Leg 2: February 19, 2012

Day 3: Blue-water diving at Alarcon Seamount

You know it is going to be a nice blue-water dive when the ROV goes down and not only is the water blue, but the ROV video can still catch a glimpse of the Western Flyer from 25 meters (82 feet) down!

Steve Haddock gives a briefing for the divers and boat crew before the blue-water dive. Photo by Erik Thuesen

Steve Haddock gives a briefing for the divers and boat crew before the blue-water dive. Photo by Erik Thuesen

At 8:00 a.m. we got the okay from Captain George Gunther to go blue-water diving, and after a flurry of activity, Steve Haddock, Karen Osborn, Meghan Powers, and I loaded up the rigid hull inflatable boat (RHIB) and headed out to sea with Paul Ban and Craig Heihn as crew.

Meghan Powers double-checks her dive gear. Photo by Kyra Schlining

Meghan Powers double-checks her dive gear. Photo by Kyra Schlining.


The RHIB boat moves away from the Western Flyer with the divers and all their gear on board. Photo by Erik Thuesen

The RHIB boat moves away from the Western Flyer with the divers and all their gear on board. Photo by Erik Thuesen.

We deployed our lines (blue-water diving requires extra training and safety procedures as the bottom is 2,000 meters (6,500 feet) below us today) and hit the water with lots of empty jars.

George Matsumoto and Karen Osborn descend using a safety line. Image captured from video shot by Steve Haddock.

George Matsumoto and Karen Osborn descend using a safety line. Image captured from video shot by Steve Haddock.

By the time the dive was over (in an all-too-short 40 minutes) we had searched the water column from 25 meters (82 feet) to the surface and had filled up all our jars. We collect for all the scientists onboard, as not everyone is fortunate enough to go diving; we collected salps with amphipods for Rebeca Gasca, Sapphirina copepods for Erik Thuesen, and pteropods for Stephanie Bush. We also gathered a variety of other jellies, including Beroe, Haeckelia, Velamen, and Cestum. Researchers will observe these organisms in order to learn more about which genetic traits they are expressing (transcriptomics) and how closely they might be related to one another (population genetics).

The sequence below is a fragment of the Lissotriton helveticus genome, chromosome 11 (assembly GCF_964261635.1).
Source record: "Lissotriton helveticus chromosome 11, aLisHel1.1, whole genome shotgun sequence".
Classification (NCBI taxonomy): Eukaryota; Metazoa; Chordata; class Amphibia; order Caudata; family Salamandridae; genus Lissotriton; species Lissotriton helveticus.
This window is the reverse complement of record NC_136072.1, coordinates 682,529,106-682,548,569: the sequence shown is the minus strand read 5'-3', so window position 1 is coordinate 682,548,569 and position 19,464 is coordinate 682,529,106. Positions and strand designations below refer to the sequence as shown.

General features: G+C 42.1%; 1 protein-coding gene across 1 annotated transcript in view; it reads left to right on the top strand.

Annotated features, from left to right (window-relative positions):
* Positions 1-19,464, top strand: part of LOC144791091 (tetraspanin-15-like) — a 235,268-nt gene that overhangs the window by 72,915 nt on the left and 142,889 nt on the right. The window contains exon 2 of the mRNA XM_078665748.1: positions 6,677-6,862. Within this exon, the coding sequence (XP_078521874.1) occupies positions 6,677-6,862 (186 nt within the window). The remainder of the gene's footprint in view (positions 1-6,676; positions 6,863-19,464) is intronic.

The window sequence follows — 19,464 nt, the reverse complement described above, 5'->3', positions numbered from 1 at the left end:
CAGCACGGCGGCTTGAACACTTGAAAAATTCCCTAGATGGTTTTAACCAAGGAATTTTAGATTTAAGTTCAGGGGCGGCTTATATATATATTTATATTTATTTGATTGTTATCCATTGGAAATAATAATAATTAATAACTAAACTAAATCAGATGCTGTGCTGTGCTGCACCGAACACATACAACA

Video frame grab from the ROV as it descends through a dense layer of Bathochordaeus. At around 30 meters (98 feet), it is just out of reach for our divers.

Video frame grab from the ROV as it descends through a dense layer of Bathochordaeus. At around 30 meters (98 feet), it is just out of reach for our divers.

My particular interest on this cruise is looking at the giant larvaceans (Bathochordaeus) that are found shallow here in the Gulf of California but deep in Monterey Bay. I hope to try and figure out how they are moving water through their inner filters using some dye and a video camera. Today they are just a little too deep (30 meters or 98 feet), so I will have to look again tomorrow.

—George Matsumoto

George Matsumoto waves from 25 meters (82 feet) down. Image captured from video shot by Steve Haddock.

George Matsumoto waves from 25 meters (82 feet) down. Image captured from video shot by Steve Haddock.


The ROV Doc Ricketts was also diving today. We recorded over 11 hours of deep-sea video to “mine” for data back at MBARI. And we weren’t the only ones diving out at Alarcón Seamount. A sperm whale was spotted off our stern this afternoon.

Thar she blows! Sperm whale off the stern. Photo by Kyra Schlining

Thar she blows! Sperm whale off the stern. Photo by Kyra Schlining.

—Kyra Schlining

MBARI's mapping AUV, the

Equipment

Gulf of California 2012 Expedition